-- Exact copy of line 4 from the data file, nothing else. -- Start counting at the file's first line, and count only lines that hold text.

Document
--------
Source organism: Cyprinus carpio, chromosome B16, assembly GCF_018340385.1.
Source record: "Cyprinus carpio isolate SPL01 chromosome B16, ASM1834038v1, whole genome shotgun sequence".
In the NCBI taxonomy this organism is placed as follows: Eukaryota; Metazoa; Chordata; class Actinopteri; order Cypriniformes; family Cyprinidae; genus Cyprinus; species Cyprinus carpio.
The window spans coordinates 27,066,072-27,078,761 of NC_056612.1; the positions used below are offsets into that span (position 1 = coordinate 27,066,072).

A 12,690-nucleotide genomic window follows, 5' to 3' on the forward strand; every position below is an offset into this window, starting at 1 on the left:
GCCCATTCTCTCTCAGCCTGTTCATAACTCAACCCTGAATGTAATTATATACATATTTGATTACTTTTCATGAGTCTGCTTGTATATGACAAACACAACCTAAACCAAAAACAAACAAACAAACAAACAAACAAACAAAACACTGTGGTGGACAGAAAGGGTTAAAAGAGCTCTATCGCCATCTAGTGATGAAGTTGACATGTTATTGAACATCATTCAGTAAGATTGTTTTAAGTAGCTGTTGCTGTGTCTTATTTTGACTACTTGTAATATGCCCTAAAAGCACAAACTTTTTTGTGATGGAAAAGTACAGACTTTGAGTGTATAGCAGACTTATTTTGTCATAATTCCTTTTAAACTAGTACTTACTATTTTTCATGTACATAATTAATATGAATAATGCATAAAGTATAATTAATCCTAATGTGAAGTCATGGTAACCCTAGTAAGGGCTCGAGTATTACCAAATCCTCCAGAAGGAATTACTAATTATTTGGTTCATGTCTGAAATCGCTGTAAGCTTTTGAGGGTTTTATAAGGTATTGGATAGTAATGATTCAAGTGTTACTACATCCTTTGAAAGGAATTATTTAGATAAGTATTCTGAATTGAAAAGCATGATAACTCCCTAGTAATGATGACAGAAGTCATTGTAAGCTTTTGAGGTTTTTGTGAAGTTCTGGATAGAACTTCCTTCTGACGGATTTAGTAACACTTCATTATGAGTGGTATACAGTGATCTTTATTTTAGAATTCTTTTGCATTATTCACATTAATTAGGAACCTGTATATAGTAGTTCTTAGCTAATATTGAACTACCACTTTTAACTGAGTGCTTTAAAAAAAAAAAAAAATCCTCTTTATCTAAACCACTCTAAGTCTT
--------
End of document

The window spans coordinates 27,066,072-27,078,761 of NC_056612.1; the positions used below are offsets into that span (position 1 = coordinate 27,066,072).